Statins May Protect Against the Heart Harms of Breast Cancer Therapies
New research presented at ACC.20/WCC suggests statins may help protect against heart damage caused by certain breast cancer therapies.
Chemotherapy treatments using anthracycline and trastuzumab, although potentially lifesaving, are also known to be toxic to the heart and, in some cases, can trigger heart failure (HF). Separate research estimates that nearly one of four women with early stage breast cancer will receive anthracycline or trastuzumab. In some women, reduced heart function can occur within months of initiating cancer therapy.
In this population-based study, researchers analyzed the medical records of 2,545 anthracycline-treated women and 1,345 trastuzumab-treated women aged 66 years or older without a history of HF who were diagnosed with early stage breast cancer between 2007 and 2017 in Ontario, Canada. Of these, 953 anthracycline-treated women and 568 trastuzumab-treated women were treated with statins.
Women who were taking statins, vs. those who were not, while receiving anthracyclines or trastuzumab had a significantly lower risk of developing HF, 58% and 66% respectively, over the median five-year follow-up period.
"To date, there has been limited evidence supporting the safety and effectiveness of large-scale use of cardioprotective medications for patients with early stage breast cancer. Angiotensin antagonists and beta-blockers have only shown modest cardioprotective effects in clinical trials, and these medicines are sometimes poorly tolerated in this population given their side effects of fatigue and dizziness, which many patients already have from their cancer therapies or the cancer itself," says David Bobrowski, medical student at the University of Toronto, Canada and the study's lead author. "Our results suggest that taking statins is associated with a significantly lower risk of developing HF requiring hospital-based care among women with early stage breast cancer who received one of these cancer therapies."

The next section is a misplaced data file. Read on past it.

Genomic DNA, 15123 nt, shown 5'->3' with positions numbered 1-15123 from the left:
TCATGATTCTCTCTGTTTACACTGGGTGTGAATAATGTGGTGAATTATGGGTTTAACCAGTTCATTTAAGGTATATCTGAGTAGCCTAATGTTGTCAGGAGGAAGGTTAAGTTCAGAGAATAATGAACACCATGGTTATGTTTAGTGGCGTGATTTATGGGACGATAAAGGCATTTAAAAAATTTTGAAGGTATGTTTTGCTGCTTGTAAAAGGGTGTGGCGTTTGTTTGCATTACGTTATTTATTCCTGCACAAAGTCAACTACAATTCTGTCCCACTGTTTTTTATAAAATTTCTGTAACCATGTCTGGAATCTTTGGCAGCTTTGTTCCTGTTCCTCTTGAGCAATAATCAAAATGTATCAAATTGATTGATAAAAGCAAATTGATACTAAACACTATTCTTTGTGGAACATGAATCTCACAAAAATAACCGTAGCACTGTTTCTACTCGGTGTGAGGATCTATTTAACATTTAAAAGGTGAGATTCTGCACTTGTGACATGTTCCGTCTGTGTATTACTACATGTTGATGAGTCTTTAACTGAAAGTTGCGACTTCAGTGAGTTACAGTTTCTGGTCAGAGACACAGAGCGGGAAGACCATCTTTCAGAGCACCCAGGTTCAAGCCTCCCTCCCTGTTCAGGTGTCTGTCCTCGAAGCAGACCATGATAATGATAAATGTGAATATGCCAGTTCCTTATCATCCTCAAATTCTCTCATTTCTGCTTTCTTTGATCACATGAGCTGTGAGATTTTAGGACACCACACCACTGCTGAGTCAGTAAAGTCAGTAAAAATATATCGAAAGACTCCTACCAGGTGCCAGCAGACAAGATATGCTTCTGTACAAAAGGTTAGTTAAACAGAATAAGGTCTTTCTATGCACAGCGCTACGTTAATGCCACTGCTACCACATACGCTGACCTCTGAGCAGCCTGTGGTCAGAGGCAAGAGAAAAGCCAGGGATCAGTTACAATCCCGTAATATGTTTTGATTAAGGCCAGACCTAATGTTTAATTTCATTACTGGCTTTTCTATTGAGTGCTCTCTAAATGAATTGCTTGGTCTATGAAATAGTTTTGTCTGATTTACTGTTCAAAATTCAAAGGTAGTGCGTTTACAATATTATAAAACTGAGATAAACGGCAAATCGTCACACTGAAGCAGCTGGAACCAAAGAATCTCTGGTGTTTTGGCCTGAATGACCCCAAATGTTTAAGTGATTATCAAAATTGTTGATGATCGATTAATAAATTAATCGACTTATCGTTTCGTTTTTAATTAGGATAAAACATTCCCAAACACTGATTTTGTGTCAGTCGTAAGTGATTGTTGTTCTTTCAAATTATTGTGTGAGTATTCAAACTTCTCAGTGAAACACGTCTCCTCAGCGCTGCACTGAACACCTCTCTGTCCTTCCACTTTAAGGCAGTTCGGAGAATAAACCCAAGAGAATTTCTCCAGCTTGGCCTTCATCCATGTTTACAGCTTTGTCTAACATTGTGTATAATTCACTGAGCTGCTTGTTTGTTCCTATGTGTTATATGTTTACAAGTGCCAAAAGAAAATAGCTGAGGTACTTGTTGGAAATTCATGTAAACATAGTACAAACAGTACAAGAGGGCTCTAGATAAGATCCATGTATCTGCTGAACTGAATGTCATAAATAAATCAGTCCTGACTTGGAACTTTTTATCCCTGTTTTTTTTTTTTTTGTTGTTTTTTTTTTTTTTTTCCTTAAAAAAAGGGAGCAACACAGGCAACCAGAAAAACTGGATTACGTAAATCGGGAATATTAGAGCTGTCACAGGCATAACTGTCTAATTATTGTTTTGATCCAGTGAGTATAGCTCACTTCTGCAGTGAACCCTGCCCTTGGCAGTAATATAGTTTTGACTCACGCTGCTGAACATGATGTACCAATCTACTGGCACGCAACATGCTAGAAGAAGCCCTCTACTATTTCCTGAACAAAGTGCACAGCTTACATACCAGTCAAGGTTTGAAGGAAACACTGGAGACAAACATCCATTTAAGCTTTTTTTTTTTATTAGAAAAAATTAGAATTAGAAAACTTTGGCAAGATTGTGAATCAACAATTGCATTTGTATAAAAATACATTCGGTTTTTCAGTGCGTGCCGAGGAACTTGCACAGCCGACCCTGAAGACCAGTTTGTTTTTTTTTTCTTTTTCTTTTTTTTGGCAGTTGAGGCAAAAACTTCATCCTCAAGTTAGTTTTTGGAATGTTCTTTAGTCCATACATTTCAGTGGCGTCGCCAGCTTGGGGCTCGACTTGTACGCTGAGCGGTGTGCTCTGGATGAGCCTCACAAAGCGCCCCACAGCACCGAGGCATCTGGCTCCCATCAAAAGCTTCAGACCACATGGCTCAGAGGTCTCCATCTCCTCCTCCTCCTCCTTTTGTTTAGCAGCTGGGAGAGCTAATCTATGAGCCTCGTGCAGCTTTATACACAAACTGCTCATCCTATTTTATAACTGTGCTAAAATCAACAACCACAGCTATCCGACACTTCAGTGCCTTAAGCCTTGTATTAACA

Unlike most previous studies that focused on declines in left ventricular function as an indicator of HF, Bobrowski and his team looked at clinically overt HF, defined as a woman presenting to the emergency department or being admitted to the hospital with HF. The risk of HF-related hospital visits was significantly lower with statin exposure.
Moreover, because there is often an overlap of risk factors between cancer and cardiovascular disease, including diabetes and obesity, many of these patients may also benefit from statin therapy based on current guidelines for cardiovascular risk reduction.
"While death rates have been declining, largely due to earlier detection and improving treatments, we now know many women will later develop heart disease," Bobrowski says. "It's a bit of a double-edged sword; cardiovascular disease is the leading and competing cause of death among older early stage breast cancer survivors."
Clinical Topics: Cardio-Oncology
Keywords: acc20, ACC Annual Scientific Session, Anthracyclines, Ventricular Function, Left, Breast Neoplasms, Angiotensins, Emergency Service, Hospital, Heart Injuries
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